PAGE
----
Rabbi Moshe ben Gershom (1663-1711) known as Rabbi Moshe Chefetz (of Hefes) was a rabbinic scholar from Italy. Born in Trieste, raised in Venice, he lived as a private tutor teaching Talmud and Midrash. He wrote poetry, and dealt with philosophy, math, and natural sciences.
A member of the prominent Chefetz family (or Gentili, in Italian) of Northern Italy, he was considered a child prodigy and studied under the renowned R. Solomon Nizza. One of his poetic works written at age 13, appeared in the famous Venice edition of the Bible (1675-78).
Among the writings of Rabbi Chefetz we could mention:
- Chanukkat HaBayit (lit. Dedication of the Temple), a book that details the construction of the Second Temple and all of his vessels and utensils (Venice, 1696). The book includes illustrations and tables by the hand of the author.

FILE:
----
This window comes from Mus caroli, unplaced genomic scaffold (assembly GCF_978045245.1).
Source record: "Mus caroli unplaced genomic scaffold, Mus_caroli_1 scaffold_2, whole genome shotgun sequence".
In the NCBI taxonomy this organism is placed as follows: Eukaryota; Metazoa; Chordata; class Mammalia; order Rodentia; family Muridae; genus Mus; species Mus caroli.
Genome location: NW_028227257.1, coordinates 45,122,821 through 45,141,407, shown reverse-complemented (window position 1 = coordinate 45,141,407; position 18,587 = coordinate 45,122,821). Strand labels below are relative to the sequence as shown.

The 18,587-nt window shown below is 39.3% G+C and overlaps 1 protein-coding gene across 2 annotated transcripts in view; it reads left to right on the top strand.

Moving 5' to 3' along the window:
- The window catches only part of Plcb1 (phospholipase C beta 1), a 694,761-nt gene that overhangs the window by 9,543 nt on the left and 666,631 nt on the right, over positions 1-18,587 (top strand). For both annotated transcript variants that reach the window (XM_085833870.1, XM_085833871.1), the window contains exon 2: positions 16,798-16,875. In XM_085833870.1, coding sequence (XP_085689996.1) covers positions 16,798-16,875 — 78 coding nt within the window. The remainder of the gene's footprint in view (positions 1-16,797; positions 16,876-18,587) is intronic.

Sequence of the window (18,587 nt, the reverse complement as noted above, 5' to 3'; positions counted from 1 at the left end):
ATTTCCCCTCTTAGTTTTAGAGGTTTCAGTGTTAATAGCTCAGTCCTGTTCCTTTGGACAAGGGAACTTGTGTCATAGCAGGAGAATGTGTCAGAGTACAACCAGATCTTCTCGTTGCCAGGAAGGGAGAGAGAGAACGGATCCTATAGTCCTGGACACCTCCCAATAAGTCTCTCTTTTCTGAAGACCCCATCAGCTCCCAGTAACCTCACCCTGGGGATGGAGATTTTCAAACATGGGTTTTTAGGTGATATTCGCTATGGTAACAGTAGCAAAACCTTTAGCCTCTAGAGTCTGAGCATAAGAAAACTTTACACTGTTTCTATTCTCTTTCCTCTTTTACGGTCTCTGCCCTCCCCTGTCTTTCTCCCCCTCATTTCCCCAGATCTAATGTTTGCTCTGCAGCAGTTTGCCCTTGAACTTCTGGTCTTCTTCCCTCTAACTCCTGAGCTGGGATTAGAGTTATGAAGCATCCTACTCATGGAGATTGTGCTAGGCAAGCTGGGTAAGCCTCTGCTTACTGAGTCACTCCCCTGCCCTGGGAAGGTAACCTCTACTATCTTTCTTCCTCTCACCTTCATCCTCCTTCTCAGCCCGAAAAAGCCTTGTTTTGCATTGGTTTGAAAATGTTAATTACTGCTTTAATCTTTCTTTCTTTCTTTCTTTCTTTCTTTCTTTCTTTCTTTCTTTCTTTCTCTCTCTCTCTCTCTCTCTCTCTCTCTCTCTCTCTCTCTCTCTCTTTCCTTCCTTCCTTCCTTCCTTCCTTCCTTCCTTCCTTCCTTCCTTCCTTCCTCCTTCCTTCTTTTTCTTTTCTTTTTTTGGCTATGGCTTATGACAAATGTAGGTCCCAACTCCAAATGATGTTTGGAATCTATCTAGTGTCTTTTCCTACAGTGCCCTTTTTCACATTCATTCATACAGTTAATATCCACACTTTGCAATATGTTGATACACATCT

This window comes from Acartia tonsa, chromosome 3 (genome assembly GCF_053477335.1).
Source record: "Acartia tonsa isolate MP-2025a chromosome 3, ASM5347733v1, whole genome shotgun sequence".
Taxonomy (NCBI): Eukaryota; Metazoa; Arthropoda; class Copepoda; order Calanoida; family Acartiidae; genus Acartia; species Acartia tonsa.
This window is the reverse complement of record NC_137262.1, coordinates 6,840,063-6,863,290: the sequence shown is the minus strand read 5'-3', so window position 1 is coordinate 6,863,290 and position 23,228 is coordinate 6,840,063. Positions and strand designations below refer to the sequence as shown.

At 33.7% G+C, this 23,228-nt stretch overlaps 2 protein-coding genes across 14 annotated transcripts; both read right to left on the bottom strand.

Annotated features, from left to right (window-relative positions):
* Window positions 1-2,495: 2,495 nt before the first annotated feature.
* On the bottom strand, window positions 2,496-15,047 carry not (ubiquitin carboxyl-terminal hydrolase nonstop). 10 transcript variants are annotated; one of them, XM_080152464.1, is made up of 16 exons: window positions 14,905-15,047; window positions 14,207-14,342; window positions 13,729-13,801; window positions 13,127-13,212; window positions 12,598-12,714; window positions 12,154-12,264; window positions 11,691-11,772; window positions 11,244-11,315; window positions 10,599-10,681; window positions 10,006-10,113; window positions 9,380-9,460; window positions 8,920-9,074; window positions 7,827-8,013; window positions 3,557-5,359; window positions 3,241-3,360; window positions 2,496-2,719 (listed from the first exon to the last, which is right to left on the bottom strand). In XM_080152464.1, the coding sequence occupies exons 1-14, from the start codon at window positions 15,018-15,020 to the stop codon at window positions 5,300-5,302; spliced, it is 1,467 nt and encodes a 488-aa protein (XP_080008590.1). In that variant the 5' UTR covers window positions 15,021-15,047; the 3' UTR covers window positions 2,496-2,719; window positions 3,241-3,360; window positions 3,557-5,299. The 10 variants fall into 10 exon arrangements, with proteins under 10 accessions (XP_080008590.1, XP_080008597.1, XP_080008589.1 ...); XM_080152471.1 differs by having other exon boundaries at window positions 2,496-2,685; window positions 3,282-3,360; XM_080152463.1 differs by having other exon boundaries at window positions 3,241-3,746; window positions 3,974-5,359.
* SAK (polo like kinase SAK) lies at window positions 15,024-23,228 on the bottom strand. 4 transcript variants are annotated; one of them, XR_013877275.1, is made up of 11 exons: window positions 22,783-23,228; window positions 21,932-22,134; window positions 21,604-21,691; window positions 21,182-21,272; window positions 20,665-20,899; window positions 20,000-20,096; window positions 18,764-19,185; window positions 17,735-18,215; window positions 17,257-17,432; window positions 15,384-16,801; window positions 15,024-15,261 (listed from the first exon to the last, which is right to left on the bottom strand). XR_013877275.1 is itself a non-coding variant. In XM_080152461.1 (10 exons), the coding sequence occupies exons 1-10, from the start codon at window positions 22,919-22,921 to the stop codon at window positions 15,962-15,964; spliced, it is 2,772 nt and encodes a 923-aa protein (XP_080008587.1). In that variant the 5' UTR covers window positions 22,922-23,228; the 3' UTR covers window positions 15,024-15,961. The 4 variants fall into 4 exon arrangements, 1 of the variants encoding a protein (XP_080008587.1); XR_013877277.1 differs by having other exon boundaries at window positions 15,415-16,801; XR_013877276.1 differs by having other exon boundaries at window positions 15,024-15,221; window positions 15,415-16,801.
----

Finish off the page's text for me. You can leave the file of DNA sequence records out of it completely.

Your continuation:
- Melekhet Machasebet (Intentful Work), a superb commentary on the Torah (Venice, 1710) based on traditional interpretations but also upon the principles of secular science. The book includes a portrait of the author. His portrait in Melekhet Machashebet (see below) was the first ever published in a Hebrew book (first edition, 1710). The name of the book, Melekhet Machashebet was also a sophisticated way to seal the name of the author, common practice among Sephardic Rabbis of the time: the word machasehbet in Hebrew is the acronym of: Moshe Chefetz shokhen be'ir Trieste, Moshe Chefetz, who lives in the city of Trieste.
At the bottom of the portrait it says: "ben me-a shana... anokhi hayom", which literally means: "I'm one today hundred years old". When you see the portrait you notice that rabbi Chefetz was obviously younger. The numerical value of the Hebrew wordme-a (=40, 1, 5)) is 46, i.e., the real age of rabbi Moshe Cheftez in this portrait.
See HERE the book Chanukkat haBayit